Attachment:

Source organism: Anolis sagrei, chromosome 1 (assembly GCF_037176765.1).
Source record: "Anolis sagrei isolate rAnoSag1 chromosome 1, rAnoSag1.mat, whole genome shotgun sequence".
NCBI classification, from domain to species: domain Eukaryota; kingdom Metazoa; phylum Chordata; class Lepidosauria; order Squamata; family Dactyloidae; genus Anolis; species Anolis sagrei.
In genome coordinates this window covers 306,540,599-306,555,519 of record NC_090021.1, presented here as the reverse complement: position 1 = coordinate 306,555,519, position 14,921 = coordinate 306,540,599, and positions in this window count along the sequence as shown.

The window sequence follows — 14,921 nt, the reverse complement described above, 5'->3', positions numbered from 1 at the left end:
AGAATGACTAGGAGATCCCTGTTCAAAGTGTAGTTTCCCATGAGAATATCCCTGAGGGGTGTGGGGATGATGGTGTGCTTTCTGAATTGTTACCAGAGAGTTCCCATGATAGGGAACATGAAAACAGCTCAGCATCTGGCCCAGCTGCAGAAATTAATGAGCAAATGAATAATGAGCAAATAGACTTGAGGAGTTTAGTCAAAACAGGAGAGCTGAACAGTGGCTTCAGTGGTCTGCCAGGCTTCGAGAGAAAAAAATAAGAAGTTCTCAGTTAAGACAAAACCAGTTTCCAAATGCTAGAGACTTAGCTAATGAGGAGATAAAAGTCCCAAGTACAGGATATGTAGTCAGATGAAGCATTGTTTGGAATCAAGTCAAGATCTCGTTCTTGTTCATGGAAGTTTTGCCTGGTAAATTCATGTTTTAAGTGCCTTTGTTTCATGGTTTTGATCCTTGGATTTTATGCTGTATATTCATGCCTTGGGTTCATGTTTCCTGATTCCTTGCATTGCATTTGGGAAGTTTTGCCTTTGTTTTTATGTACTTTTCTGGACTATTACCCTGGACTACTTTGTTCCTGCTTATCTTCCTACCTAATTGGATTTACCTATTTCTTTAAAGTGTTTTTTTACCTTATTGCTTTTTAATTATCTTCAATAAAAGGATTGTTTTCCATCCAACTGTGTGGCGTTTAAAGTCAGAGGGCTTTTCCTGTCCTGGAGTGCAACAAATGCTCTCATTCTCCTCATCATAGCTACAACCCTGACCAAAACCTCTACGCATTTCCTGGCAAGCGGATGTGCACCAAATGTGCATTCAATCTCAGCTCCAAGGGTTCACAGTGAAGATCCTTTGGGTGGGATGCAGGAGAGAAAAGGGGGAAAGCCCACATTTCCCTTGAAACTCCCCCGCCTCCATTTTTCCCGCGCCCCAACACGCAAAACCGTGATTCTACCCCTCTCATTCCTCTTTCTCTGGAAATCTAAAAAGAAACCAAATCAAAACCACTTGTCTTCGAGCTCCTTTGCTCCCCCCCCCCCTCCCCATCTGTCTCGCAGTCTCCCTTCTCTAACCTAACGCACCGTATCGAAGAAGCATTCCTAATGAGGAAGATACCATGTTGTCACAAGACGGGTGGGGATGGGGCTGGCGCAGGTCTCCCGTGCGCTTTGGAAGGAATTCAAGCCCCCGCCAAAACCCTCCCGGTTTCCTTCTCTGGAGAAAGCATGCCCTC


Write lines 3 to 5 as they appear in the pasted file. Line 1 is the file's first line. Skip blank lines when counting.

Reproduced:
NCBI classification, from domain to species: domain Eukaryota; kingdom Metazoa; phylum Chordata; class Lepidosauria; order Squamata; family Dactyloidae; genus Anolis; species Anolis sagrei.
In genome coordinates this window covers 306,540,599-306,555,519 of record NC_090021.1, presented here as the reverse complement: position 1 = coordinate 306,555,519, position 14,921 = coordinate 306,540,599, and positions in this window count along the sequence as shown.

The window sequence follows — 14,921 nt, the reverse complement described above, 5'->3', positions numbered from 1 at the left end: